Featured Research

from universities, journals, and other organizations

Alcoholics beware: Genetic variation linked to liver cirrhosis in Caucasians

Date:
December 16, 2010
Source:
Wiley - Blackwell
Summary:
A new study by German researchers found that a variation in the PNPLA3 (adiponutrin) gene was associated with cirrhosis of the liver and elevated transaminase (liver enzyme) levels in alcoholic Caucasians. The risk of cirrhosis in alcoholics in the genetic high risk group might be as high as 25 to 50 percent.

A new study by German researchers found that a variation in the PNPLA3 (adiponutrin) gene was associated with cirrhosis of the liver and elevated transaminase (liver enzyme) levels in alcoholic Caucasians. The risk of cirrhosis in alcoholics in the genetic high risk group might be as high as 25 to 50 percent.

Related Articles


Full findings are published in the January 2011 issue of Hepatology, a journal of the American Association for the Study of Liver Diseases.

Alcoholic liver disease (ALD) -- ranging from alcoholic fatty liver to alcohol induced liver fibrosis and cirrhosis -- accounts for more than 50% all chronic liver disease in industrialized countries and was responsible for over 25,000 deaths in the U.S. alone in 2005. Studies have shown that while all heavy drinkers display signs of hepatitis steatosis (fatty liver), only 10% to 35% of alcoholics develop hepatic inflammation, with up to 20% progressing to cirrhosis. Further medical evidence suggests a link between PNPLA3 gene variation and liver fat content; specifically the single nucleotide polymorphism (SNP) rs738409 was reported previously to be associated with advanced alcoholic liver disease in alcohol-dependent individuals of European and Native American descent.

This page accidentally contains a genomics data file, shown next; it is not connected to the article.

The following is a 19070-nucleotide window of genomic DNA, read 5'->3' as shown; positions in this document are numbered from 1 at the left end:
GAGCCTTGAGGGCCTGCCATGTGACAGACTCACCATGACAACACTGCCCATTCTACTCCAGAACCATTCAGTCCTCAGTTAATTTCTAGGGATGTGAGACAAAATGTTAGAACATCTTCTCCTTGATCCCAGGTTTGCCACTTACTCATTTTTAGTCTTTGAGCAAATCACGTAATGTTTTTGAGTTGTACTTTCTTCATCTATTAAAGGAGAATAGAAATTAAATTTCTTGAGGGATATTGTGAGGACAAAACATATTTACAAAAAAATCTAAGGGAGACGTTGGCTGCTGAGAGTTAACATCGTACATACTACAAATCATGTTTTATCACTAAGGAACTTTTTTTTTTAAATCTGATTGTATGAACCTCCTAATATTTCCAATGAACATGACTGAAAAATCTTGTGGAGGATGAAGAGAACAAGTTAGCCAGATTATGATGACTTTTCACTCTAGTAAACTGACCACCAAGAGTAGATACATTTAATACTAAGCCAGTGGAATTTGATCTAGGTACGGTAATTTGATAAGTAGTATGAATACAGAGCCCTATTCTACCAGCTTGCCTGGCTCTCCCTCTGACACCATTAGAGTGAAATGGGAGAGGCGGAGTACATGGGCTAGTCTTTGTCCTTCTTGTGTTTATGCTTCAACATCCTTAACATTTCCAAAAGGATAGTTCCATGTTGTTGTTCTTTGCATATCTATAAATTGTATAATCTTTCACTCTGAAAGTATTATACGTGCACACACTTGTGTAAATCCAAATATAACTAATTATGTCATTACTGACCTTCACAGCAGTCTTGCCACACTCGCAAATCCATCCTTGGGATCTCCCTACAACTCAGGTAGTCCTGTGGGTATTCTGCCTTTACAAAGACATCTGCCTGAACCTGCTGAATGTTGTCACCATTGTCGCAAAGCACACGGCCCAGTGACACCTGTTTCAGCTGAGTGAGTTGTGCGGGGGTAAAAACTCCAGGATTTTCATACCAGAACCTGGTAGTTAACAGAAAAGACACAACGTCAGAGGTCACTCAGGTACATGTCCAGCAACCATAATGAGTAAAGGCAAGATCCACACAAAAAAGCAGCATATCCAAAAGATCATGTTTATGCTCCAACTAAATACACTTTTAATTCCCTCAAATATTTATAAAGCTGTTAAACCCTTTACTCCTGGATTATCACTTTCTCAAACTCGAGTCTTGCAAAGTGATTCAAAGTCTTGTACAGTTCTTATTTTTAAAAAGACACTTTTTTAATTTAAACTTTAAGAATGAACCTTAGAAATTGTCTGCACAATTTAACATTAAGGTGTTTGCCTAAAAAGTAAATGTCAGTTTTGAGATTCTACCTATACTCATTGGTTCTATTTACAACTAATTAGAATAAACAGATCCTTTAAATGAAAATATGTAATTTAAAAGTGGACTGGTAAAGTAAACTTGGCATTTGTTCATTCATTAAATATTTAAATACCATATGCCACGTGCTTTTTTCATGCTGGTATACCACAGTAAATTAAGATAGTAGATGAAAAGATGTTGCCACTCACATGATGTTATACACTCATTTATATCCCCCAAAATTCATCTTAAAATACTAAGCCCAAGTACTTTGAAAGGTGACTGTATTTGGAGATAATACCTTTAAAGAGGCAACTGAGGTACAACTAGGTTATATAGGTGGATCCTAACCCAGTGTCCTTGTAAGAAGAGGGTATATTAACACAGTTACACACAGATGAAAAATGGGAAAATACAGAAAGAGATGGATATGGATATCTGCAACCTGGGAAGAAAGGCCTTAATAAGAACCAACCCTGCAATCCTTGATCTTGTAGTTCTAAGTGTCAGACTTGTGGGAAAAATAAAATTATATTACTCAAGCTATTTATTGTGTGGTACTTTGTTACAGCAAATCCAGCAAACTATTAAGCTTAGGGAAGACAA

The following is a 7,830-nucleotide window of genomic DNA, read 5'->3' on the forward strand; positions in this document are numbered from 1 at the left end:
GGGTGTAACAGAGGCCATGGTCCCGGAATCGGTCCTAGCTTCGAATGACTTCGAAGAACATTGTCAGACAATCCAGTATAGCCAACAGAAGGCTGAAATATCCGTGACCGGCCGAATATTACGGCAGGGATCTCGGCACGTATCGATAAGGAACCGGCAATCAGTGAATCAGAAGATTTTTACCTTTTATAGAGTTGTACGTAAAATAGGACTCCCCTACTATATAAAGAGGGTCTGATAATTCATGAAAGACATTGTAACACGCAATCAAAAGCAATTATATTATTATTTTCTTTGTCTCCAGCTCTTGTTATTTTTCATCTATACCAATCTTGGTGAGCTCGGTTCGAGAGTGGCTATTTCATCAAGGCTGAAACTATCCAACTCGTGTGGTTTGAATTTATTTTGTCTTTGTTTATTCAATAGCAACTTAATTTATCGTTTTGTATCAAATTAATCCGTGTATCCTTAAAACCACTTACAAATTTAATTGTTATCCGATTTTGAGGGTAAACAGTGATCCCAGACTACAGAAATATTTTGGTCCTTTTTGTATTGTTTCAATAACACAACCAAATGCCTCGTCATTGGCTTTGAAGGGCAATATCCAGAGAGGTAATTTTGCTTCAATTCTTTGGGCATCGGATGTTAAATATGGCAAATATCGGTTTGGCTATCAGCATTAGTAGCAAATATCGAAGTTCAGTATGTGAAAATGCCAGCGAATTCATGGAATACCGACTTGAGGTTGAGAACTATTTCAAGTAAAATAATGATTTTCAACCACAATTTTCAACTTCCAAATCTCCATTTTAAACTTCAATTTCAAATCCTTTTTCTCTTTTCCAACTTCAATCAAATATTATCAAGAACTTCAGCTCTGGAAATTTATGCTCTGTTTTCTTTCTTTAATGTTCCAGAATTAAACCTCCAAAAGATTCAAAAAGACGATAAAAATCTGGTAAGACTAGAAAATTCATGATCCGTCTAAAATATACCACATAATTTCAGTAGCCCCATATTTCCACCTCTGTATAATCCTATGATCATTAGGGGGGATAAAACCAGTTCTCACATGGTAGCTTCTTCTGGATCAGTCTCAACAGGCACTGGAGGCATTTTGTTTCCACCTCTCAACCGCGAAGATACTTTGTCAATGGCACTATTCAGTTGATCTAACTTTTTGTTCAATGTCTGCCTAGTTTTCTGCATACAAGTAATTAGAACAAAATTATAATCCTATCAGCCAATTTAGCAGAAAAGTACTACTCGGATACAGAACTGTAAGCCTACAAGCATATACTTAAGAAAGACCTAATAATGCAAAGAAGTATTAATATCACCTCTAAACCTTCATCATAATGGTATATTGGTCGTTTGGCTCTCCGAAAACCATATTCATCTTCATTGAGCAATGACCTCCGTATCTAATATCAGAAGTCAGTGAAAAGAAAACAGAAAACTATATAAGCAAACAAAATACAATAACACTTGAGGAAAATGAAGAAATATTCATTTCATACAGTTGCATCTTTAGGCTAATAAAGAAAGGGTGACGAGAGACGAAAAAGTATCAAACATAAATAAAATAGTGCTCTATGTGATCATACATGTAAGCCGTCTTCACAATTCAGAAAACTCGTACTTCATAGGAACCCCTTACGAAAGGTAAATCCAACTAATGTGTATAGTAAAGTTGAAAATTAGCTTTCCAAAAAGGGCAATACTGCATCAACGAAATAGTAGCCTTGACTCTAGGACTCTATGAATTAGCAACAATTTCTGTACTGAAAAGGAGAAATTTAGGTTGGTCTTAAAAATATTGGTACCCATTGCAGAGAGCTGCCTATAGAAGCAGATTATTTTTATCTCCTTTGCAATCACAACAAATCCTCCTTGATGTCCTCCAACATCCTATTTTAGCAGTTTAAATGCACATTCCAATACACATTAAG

The German research team led by Jochen Hampe, MD, from Christian-Albrechts-Universität Kiel determined the genotype and allele frequencies of PNPLA3 rs738409 in 1043 alcoholics with or without alcoholic liver injury and in 376 at-risk drinkers from a population-based cohort. Cirrhosis and steatosis was determined by liver biopsy and standard diagnostic testing. Alanine aminotransferase (ALT) and aspartate aminotransferase (AST) levels were established using routine clinical chemistry testing.

Participants were categorized as alcoholic liver cirrhosis (ALC); alcoholics with liver steatosis on ultrasound and elevation of ALT as alcoholic liver damage (ALD); alcoholic liver steatosis and normal liver enzyme levels as alcoholic fatty liver (AFL); and alcoholics with normal appearance of the liver on ultrasound and normal liver enzyme levels as alcoholic controls.

Researchers discovered that SNP rs738409 was strongly over-represented in patients with ALC and ALD compared to alcoholics without liver damage. Additionally, the frequency of allele PNPLA3 rs738409 in AFL participants was lower than in alcoholics without steatosis and normal liver enzymes. "Our findings show PNPLA3 rs738409 carriers represent a subpopulation of high risk individuals susceptible to progression from clinically silent alcoholic liver disease to obvious cirrhosis," Dr. Hampe concluded. "Carriers of this risk allele should be targeted for future pharmaceutical treatments and non-pharmacological interventions."


Story Source:

The above story is based on materials provided by Wiley - Blackwell. Note: Materials may be edited for content and length.


Journal Reference: